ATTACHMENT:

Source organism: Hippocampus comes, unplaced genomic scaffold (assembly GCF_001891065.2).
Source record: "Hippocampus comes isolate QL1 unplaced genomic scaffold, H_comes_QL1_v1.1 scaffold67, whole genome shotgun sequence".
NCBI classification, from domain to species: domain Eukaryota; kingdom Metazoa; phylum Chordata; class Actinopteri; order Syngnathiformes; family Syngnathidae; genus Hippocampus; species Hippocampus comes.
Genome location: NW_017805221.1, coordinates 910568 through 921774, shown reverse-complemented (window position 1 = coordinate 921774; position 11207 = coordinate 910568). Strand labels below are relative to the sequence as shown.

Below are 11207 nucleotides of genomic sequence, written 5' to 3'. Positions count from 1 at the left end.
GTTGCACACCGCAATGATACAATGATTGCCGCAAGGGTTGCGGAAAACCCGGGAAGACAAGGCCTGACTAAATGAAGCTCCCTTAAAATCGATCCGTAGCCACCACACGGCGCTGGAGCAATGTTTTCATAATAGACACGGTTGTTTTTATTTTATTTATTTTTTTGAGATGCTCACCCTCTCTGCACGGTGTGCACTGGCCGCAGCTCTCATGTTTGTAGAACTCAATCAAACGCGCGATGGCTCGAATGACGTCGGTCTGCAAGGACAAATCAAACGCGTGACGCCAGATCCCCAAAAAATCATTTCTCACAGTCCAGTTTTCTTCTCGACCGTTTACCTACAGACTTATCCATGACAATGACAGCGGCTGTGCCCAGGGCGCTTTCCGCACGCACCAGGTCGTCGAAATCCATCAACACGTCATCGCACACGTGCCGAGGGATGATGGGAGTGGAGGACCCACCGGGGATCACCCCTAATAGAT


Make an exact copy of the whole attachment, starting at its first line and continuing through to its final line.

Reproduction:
Source organism: Hippocampus comes, unplaced genomic scaffold (assembly GCF_001891065.2).
Source record: "Hippocampus comes isolate QL1 unplaced genomic scaffold, H_comes_QL1_v1.1 scaffold67, whole genome shotgun sequence".
NCBI classification, from domain to species: domain Eukaryota; kingdom Metazoa; phylum Chordata; class Actinopteri; order Syngnathiformes; family Syngnathidae; genus Hippocampus; species Hippocampus comes.
Genome location: NW_017805221.1, coordinates 910568 through 921774, shown reverse-complemented (window position 1 = coordinate 921774; position 11207 = coordinate 910568). Strand labels below are relative to the sequence as shown.

Below are 11207 nucleotides of genomic sequence, written 5' to 3'. Positions count from 1 at the left end.
GTTGCACACCGCAATGATACAATGATTGCCGCAAGGGTTGCGGAAAACCCGGGAAGACAAGGCCTGACTAAATGAAGCTCCCTTAAAATCGATCCGTAGCCACCACACGGCGCTGGAGCAATGTTTTCATAATAGACACGGTTGTTTTTATTTTATTTATTTTTTTGAGATGCTCACCCTCTCTGCACGGTGTGCACTGGCCGCAGCTCTCATGTTTGTAGAACTCAATCAAACGCGCGATGGCTCGAATGACGTCGGTCTGCAAGGACAAATCAAACGCGTGACGCCAGATCCCCAAAAAATCATTTCTCACAGTCCAGTTTTCTTCTCGACCGTTTACCTACAGACTTATCCATGACAATGACAGCGGCTGTGCCCAGGGCGCTTTCCGCACGCACCAGGTCGTCGAAATCCATCAACACGTCATCGCACACGTGCCGAGGGATGATGGGAGTGGAGGACCCACCGGGGATCACCCCTAATAGAT